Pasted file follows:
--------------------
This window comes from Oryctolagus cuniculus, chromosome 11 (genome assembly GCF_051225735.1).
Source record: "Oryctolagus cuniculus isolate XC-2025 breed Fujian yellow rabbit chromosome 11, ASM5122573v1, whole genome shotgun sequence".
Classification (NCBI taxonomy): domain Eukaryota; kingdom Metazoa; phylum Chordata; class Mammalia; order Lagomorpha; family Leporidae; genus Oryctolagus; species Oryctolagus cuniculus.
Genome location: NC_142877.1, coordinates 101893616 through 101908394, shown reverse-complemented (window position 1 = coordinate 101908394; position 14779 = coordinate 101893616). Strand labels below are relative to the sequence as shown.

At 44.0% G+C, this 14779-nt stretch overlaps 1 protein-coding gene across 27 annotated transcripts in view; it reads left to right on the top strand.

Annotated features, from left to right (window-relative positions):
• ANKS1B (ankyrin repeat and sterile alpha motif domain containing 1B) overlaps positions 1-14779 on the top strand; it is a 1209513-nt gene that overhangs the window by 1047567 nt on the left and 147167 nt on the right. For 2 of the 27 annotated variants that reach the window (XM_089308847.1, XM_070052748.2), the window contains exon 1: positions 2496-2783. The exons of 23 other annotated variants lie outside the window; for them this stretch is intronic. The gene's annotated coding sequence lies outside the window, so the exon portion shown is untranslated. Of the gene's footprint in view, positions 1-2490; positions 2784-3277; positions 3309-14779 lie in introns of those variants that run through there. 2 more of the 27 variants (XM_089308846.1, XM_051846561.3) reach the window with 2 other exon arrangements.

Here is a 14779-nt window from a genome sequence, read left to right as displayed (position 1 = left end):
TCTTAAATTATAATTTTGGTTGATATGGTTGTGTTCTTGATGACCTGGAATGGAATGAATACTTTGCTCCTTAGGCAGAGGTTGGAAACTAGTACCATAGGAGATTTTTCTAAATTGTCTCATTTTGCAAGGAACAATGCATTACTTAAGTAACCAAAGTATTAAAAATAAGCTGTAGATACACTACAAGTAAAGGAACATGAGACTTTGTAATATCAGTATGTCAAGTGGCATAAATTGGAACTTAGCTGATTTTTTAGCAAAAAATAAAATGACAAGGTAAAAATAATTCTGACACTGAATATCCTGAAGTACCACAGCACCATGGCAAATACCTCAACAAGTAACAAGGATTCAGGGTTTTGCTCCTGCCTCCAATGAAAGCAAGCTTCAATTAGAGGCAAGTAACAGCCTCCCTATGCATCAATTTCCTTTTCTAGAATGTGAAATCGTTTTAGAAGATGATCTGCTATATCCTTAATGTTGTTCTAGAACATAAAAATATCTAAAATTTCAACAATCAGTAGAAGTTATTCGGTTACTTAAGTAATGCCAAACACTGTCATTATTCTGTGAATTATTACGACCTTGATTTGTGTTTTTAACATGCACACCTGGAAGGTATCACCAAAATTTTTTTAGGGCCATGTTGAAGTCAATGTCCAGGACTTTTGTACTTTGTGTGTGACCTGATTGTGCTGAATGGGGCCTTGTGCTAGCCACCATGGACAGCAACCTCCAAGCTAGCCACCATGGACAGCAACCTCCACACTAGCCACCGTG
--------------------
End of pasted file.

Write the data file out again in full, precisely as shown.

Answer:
This window comes from Oryctolagus cuniculus, chromosome 11 (genome assembly GCF_051225735.1).
Source record: "Oryctolagus cuniculus isolate XC-2025 breed Fujian yellow rabbit chromosome 11, ASM5122573v1, whole genome shotgun sequence".
Classification (NCBI taxonomy): domain Eukaryota; kingdom Metazoa; phylum Chordata; class Mammalia; order Lagomorpha; family Leporidae; genus Oryctolagus; species Oryctolagus cuniculus.
Genome location: NC_142877.1, coordinates 101893616 through 101908394, shown reverse-complemented (window position 1 = coordinate 101908394; position 14779 = coordinate 101893616). Strand labels below are relative to the sequence as shown.

At 44.0% G+C, this 14779-nt stretch overlaps 1 protein-coding gene across 27 annotated transcripts in view; it reads left to right on the top strand.

Annotated features, from left to right (window-relative positions):
• ANKS1B (ankyrin repeat and sterile alpha motif domain containing 1B) overlaps positions 1-14779 on the top strand; it is a 1209513-nt gene that overhangs the window by 1047567 nt on the left and 147167 nt on the right. For 2 of the 27 annotated variants that reach the window (XM_089308847.1, XM_070052748.2), the window contains exon 1: positions 2496-2783. The exons of 23 other annotated variants lie outside the window; for them this stretch is intronic. The gene's annotated coding sequence lies outside the window, so the exon portion shown is untranslated. Of the gene's footprint in view, positions 1-2490; positions 2784-3277; positions 3309-14779 lie in introns of those variants that run through there. 2 more of the 27 variants (XM_089308846.1, XM_051846561.3) reach the window with 2 other exon arrangements.

Here is a 14779-nt window from a genome sequence, read left to right as displayed (position 1 = left end):
TCTTAAATTATAATTTTGGTTGATATGGTTGTGTTCTTGATGACCTGGAATGGAATGAATACTTTGCTCCTTAGGCAGAGGTTGGAAACTAGTACCATAGGAGATTTTTCTAAATTGTCTCATTTTGCAAGGAACAATGCATTACTTAAGTAACCAAAGTATTAAAAATAAGCTGTAGATACACTACAAGTAAAGGAACATGAGACTTTGTAATATCAGTATGTCAAGTGGCATAAATTGGAACTTAGCTGATTTTTTAGCAAAAAATAAAATGACAAGGTAAAAATAATTCTGACACTGAATATCCTGAAGTACCACAGCACCATGGCAAATACCTCAACAAGTAACAAGGATTCAGGGTTTTGCTCCTGCCTCCAATGAAAGCAAGCTTCAATTAGAGGCAAGTAACAGCCTCCCTATGCATCAATTTCCTTTTCTAGAATGTGAAATCGTTTTAGAAGATGATCTGCTATATCCTTAATGTTGTTCTAGAACATAAAAATATCTAAAATTTCAACAATCAGTAGAAGTTATTCGGTTACTTAAGTAATGCCAAACACTGTCATTATTCTGTGAATTATTACGACCTTGATTTGTGTTTTTAACATGCACACCTGGAAGGTATCACCAAAATTTTTTTAGGGCCATGTTGAAGTCAATGTCCAGGACTTTTGTACTTTGTGTGTGACCTGATTGTGCTGAATGGGGCCTTGTGCTAGCCACCATGGACAGCAACCTCCAAGCTAGCCACCATGGACAGCAACCTCCACACTAGCCACCGTG